The Department of Design and Crafts, divided into the Design Major and Crafts Major, focuses on the study of the applied formative arts. While there are separate curricula for each course, what makes this department unique is the emphasis placed on the relevance of traditional Okinawan arts in these fields, thus tying the design and crafts together in a unique fashion.
In the Design Major, the curriculum aims to cultivate individuals who can contribute to society by providing broad knowledge and skills in varied design specializations: living, industrial, environmental, graphic, editorial, and image design. Built upon the fundamental knowledge and skills in formative arts and design, the curriculum includes a practical internship program to nurture students to become independent artists and designers.
Crafts Major seeks individuals who have a strong passion for traditional crafts and regional culture and aims to provide a learning and training environment for future craft artists, educators, and researchers and to nurture individuals who can contribute to the development and succession of traditional crafts.
After the first three semesters, devoted to the acquisition of basic formative techniques in a variety of crafts, each student starts to explore further the field of their choice in one of the four specializations below.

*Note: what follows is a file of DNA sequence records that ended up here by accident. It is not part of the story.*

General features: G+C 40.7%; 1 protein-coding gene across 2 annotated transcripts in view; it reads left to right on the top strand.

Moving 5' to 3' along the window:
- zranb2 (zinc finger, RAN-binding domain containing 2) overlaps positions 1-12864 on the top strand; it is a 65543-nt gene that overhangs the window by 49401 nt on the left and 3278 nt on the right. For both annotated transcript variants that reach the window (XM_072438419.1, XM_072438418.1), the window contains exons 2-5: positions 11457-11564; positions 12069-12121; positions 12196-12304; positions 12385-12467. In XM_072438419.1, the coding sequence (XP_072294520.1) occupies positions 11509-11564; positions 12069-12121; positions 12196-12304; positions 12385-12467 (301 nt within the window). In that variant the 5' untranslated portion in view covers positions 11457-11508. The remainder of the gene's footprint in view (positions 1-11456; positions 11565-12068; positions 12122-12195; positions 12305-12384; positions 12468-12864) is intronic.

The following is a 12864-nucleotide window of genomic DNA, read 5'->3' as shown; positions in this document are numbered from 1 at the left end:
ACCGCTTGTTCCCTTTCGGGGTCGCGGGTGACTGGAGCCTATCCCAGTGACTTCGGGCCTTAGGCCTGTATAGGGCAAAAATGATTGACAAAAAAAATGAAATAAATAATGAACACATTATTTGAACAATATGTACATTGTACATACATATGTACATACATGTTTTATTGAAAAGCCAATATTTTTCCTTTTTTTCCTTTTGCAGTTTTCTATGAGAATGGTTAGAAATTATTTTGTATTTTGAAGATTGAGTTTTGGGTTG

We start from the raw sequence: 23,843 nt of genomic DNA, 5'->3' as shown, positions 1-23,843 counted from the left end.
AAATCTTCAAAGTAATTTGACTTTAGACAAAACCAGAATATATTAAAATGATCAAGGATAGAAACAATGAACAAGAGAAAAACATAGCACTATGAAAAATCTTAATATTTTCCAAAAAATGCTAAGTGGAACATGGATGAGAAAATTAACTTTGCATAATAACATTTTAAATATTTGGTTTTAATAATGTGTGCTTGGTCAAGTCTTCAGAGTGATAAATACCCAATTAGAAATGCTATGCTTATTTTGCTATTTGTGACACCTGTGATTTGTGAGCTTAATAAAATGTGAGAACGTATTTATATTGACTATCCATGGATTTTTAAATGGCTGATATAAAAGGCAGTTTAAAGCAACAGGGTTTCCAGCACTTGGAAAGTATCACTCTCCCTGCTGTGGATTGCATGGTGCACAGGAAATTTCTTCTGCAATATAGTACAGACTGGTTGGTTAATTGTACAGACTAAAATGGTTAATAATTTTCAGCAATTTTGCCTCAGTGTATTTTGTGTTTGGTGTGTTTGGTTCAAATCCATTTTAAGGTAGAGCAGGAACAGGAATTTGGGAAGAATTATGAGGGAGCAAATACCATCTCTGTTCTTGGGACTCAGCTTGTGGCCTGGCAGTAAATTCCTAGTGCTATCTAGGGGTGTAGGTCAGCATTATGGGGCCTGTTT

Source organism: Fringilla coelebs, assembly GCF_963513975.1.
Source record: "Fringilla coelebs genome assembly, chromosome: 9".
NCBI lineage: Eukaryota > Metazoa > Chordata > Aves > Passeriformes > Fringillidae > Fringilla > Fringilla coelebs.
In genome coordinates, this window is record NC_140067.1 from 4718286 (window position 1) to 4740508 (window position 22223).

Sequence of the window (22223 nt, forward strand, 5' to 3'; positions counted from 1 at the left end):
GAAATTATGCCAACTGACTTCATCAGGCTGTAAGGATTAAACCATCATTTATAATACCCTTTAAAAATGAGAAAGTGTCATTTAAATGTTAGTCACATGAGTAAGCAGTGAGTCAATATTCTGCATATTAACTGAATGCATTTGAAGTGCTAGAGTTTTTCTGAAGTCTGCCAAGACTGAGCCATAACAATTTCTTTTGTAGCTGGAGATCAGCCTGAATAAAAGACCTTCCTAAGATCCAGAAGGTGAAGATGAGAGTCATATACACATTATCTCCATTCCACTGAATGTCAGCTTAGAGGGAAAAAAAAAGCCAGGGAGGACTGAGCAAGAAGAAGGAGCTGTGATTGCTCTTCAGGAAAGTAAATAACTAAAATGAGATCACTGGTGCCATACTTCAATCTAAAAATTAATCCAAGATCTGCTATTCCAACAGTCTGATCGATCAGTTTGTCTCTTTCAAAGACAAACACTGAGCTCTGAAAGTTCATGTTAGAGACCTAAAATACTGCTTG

The students specializing in Dyeing focus on an acquisition of traditional techniques such as Okinawan bingata, and study a variety of materials used in paper making and indigo dying. In four years, students strive to develop techniques and sensibilities that can be applied to their artistic creativity.
In the weaving specialization, students are exposed to various techniques such as kasuri and learn the methods of creating yarns from natural fibers found in Okinawa. Having acquired professional techniques and a deep understanding of materials, students are expected to enrich their creativity and also to contribute to the preservation of culture and the environment.
The ceramics program is built upon the study of Okinawa’s distinctive culture and regional characteristics, and furthermore students are nurtured to become cosmopolitan individuals aware of the true significance of ceramic art. The curriculum is established upon three core elements: the study of materials, the development of concepts, and the sophistication of techniques.
Students specializing in lacquering study fundamental techniques and expressions using Ryukyuan urushi and further explore Japanese urushi lacquering traditions. Cultivating the knowledge of materials, techniques and expressions, students are encouraged to pay attention to the significance of urushi arts in history, science and society.